The non-believer, for centuries has also had a problem with this notion of a son being held guilty for the sins of his father. In other words, even human justice, as inferior to Divine justice as it must be, could not imprison the child of a thief as atonement for the crimes of his father. So then how can God justifiably hold the sons and daughters and future descendants of Adam and Eve responsible for the mis-deeds of their Biblical ancestors? And so then, where is the justification for atonement or redemption in the first place? The only injustice here, being the cruel and unusual punishment of God against the innocent children of Adam and Eve. Even humans have a higher standard of justice than this.
They ask how the Creator of sin, Himself, is relinquished from any responsibility in this Biblical scenario. Does God not also possess “free will”? Is He not the culprit who decided to create evil and consequently precipitate this whole horrible chain of events? And how could a loving father allow his son to be tortured to death if it were within His power to do otherwise?
This whole story is a simple case of abuse. Should not the Authority of True Justice arrest this God of Christianity and imprison Him for all time for his crimes against his own child? In addition should He, the God of Creation, not be charged also, with crimes against humanity? God could, of course, plead insanity which may be His best defense.

11 comments:

MACALESTER BOUND said...

Mr. Noble,

I respect your work. I am presently enjoying your Hobo book. Very well written and I thank you for sending. A question keeps returning to me concerning this "Jesus Christ/Redemption" piece. Why does the world insist that the Catholic faith holds the reigns of christianity? The presupposition that they do acts as the premise for all 34 questions you ask. Are they?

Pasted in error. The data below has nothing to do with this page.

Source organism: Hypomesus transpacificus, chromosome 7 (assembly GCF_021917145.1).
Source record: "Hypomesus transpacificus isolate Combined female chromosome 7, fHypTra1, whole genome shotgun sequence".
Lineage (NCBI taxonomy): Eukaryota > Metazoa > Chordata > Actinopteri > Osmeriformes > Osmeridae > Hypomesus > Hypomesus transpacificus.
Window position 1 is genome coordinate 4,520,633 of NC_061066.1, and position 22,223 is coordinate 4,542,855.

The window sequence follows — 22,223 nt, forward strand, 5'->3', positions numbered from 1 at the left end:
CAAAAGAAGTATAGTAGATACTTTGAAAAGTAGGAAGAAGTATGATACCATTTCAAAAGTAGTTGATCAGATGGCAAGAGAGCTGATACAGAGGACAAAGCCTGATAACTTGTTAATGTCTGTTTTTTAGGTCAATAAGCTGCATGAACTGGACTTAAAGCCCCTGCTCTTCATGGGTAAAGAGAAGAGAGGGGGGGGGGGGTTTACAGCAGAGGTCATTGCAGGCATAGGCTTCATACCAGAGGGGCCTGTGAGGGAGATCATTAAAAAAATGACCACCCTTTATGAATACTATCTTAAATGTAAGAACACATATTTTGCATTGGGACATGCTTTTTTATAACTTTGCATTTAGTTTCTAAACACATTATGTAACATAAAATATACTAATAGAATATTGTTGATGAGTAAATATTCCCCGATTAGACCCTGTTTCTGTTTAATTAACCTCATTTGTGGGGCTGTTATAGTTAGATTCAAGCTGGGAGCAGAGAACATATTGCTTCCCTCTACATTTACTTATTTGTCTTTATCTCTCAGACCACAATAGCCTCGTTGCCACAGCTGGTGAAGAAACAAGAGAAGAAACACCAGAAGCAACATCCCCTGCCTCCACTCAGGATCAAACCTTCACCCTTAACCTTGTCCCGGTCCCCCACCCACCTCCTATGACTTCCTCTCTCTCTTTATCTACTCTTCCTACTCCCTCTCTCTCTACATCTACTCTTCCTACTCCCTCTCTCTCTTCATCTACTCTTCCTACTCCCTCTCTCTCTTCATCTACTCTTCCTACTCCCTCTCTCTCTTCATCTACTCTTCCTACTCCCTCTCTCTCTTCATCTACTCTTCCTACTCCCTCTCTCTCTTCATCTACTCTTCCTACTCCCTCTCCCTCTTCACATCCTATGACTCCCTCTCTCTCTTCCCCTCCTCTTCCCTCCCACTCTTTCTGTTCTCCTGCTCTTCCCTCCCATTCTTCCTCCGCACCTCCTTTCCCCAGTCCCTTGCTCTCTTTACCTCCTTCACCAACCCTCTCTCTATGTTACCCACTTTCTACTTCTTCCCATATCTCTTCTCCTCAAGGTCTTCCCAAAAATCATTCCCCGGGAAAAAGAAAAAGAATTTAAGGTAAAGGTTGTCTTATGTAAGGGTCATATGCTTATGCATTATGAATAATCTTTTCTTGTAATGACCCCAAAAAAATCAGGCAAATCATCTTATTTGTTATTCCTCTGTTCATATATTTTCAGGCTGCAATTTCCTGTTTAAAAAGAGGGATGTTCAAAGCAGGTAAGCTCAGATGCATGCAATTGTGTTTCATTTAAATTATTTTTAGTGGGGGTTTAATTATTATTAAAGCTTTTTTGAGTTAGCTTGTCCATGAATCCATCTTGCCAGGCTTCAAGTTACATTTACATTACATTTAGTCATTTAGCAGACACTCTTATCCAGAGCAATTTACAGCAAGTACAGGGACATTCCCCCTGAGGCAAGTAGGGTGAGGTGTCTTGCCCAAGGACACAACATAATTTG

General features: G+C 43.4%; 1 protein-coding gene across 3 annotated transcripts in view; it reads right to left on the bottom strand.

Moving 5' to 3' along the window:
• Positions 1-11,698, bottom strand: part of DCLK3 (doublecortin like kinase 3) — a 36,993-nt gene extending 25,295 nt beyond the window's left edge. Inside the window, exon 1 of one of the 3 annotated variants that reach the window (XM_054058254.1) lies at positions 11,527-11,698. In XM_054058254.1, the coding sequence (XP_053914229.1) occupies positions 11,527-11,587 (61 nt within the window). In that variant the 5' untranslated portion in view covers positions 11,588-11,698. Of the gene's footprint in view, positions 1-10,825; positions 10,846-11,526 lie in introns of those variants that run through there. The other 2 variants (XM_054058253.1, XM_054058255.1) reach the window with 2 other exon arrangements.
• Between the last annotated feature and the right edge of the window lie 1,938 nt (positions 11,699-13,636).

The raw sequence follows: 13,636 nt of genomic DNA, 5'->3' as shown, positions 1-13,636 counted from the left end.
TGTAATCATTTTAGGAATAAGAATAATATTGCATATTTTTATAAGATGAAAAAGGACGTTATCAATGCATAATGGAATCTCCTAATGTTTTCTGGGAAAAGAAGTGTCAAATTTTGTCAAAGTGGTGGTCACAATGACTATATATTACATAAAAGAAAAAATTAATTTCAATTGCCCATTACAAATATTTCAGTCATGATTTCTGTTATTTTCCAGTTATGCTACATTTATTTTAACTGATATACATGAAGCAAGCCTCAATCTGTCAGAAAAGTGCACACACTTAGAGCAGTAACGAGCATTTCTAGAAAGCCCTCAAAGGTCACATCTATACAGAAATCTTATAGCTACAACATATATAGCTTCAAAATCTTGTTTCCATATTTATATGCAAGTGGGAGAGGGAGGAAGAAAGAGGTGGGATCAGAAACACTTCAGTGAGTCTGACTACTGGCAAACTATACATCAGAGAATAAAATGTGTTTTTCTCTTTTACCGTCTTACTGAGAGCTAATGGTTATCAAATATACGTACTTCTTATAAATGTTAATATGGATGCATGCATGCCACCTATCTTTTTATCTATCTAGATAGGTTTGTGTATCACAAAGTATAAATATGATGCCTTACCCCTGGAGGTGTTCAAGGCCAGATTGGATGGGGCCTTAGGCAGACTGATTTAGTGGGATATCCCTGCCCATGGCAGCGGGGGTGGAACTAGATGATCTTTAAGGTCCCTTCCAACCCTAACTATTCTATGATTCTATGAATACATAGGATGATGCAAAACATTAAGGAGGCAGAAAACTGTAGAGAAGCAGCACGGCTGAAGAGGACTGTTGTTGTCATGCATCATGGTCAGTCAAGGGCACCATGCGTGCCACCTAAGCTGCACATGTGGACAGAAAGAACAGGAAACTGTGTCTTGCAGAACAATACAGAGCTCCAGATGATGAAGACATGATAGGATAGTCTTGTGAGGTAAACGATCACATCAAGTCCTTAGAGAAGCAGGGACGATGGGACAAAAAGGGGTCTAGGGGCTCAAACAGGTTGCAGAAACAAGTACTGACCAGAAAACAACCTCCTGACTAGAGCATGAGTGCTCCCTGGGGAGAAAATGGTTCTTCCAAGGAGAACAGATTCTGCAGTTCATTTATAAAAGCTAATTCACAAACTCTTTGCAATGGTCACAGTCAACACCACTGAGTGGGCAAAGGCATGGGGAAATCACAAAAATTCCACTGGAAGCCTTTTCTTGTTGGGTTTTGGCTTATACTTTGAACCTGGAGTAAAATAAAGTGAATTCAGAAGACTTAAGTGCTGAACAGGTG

Richard Edward Noble said...

To be honest with you, I do not understand your question. But in general the idea of "redemption" is not peculiar to the Roman Catholic. As far as I know this is an assumption and teaching of all groups who make claim to the title of Christian. I also have a blog entitled Christianity that may help with your query but I'm not sure. I'm sorry but I would need more specific detail as to exactly what you are asking. I will re-read my Jesus and Redemption blog but I don't think that I made any reference to the Catholic faith but of course the Catholic faith was dominant in the early history of Christianity - it wasn't until the 1500s and Martin Luther came along with the Protestant Reform movement. But as far as I know the Philosophy of both the Protestant and the Catholic as regard to the notion Of Redemption are similar.

Richard Edward Noble said...

Dear macalester bound - I thought of another blog that I have posted that might interest you and may answer something for you - it's entitled "the History of God". This blog is a review of a book by Karen Anderson. I think I did a good job on it and the book may interest you. If the concept of "God" is one of your curiosities.
If it is Christianity and conflicting ideas that is your interest, there are many writers and numerous books. I would recommend Bertrand Russell, Tom Paine, Robert G. Ingersol and Clarence Darrow has some interesting essays on the subject.
God and Religion - as with the National Debt and the nature of money - is another very confusing area. I have been working on the God and Religion area all my life and I'm still researching - so what can I say other than good like to you on your personal search.

MACALESTER BOUND said...

Mr. Noble,